(I I) and optical constants of the pure ices
(14). Absorption bands of H20 ice in the
wavelength region of interest are broad (0.1
to 0.3 pm), and in the model they princi-
pally affect the shape of the continuum on
which the narrower bands of CH,, N,, and
CO are superimposed. In the present case,
the H20 ice that is included as a spatially
segregated component in the model spec-
trum most strongly affects the regions from
1.45 to 1.55 pm and from 2.10 to 2.30 pm.
The effect of the H20ice is not evident in
the observed spectrum of Pluto plus
Charon; our calculated spectrum is too low
at 1.5 pm and too high at the longer
As in the case of Triton, we find that N,
is the most abundant surface ice on Pluto.
The abundances of CH, and CO are greater
on Pluto than on Triton but are still small
relative to that of N,. As in the case of
Triton, Pluto's CH, bands are shifted from
their laboratory-measured wavelengths,
demonstrating that CH4 and N2 must be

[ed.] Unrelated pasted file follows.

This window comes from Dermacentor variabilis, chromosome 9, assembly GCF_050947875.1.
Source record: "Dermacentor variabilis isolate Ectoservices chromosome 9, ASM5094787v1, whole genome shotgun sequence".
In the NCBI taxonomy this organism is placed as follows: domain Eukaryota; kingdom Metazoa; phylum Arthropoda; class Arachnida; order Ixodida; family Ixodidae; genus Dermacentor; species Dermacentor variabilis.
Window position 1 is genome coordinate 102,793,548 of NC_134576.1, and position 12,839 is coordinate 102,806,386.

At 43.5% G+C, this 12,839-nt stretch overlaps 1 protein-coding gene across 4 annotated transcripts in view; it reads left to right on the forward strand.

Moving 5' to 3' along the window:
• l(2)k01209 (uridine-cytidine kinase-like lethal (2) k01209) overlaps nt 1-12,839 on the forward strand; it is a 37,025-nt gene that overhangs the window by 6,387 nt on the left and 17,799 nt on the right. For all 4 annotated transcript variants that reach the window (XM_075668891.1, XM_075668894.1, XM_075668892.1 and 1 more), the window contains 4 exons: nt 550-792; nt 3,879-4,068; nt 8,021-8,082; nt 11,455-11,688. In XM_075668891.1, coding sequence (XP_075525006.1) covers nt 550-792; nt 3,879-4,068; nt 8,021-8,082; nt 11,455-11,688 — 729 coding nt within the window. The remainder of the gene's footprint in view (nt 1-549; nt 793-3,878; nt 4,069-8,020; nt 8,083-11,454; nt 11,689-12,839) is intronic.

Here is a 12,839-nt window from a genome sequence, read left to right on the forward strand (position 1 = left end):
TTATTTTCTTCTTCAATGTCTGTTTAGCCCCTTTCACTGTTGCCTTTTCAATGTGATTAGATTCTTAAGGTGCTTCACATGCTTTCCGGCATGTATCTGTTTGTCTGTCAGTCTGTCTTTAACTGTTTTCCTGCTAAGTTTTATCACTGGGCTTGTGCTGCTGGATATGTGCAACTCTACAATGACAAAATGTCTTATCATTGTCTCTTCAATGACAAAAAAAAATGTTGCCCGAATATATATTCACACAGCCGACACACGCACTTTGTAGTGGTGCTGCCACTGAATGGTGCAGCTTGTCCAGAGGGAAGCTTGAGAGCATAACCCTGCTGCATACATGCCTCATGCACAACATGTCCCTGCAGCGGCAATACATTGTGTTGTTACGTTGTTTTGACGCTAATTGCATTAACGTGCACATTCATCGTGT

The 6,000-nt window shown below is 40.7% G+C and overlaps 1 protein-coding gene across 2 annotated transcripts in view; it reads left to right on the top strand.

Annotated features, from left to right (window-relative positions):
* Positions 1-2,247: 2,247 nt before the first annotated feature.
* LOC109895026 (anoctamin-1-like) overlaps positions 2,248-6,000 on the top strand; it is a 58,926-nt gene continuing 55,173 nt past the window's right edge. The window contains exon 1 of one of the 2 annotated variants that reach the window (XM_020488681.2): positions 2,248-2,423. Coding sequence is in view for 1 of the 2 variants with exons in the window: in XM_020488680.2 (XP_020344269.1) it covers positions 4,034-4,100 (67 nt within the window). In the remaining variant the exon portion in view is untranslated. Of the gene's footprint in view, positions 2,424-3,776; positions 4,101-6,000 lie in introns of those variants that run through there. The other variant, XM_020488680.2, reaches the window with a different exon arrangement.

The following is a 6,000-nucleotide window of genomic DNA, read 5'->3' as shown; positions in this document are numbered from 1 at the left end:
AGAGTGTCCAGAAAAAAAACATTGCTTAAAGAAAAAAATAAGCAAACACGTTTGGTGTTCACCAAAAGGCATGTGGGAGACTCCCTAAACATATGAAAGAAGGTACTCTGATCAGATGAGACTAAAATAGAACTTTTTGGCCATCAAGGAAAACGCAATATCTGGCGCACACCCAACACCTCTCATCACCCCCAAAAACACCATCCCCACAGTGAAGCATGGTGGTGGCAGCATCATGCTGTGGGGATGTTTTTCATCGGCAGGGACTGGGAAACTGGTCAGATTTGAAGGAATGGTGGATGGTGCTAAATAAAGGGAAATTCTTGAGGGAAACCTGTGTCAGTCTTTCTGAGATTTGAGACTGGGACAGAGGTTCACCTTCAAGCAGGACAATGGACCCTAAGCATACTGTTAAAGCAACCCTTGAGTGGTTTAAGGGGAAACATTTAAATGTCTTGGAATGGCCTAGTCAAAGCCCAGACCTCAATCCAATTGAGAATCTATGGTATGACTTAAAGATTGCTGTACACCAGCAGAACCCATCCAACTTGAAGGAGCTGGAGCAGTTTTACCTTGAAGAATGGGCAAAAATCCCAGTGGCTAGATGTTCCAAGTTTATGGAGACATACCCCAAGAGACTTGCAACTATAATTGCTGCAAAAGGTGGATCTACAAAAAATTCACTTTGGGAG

mixed at the molecular level to form a solid
solution. A checkerboard or salt-and-pep-
per model for the surface distribution of the
two ices does not help to explain the
observed wavelengths of the CH4 bands.
Thus, the intimate mixture (salt-and-pep-
per) model we have used (Fig. 2) is not
correct but is the best we can do with
available laboratory data for the optical
constants of these ices (15). As noted in
our discussion of Triton's spectrum (2), the
shifting of the CH, bands is a complex
phenomenon related to the concentration
in the solvent (N,) that affects not only the
central wavelength but the shape of the
bands as well. Furthermore, the various
CH, bands in this spectral region behave
differently from one another (16). In the
case of our model of Pluto's spectrum, the
derived abundance of CH, (1.5%) is con-
sistent with the degree of shift of the bands.
This consistency means that CH4ice is more
abundant on the surface of Pluto than on
Triton, where it is -0.05% (2). The exact
abundance will be more reliably derived
from models that incorporate optical con-
stants of true molecular mixes of N, and
CH, when they become available. The pre-
sent uncertainty in the CH, abundance as
determined from our models is a factor of 2.
We modeled the CO in Pluto's spectrum
using only the (2,O) band at 2.352 pm,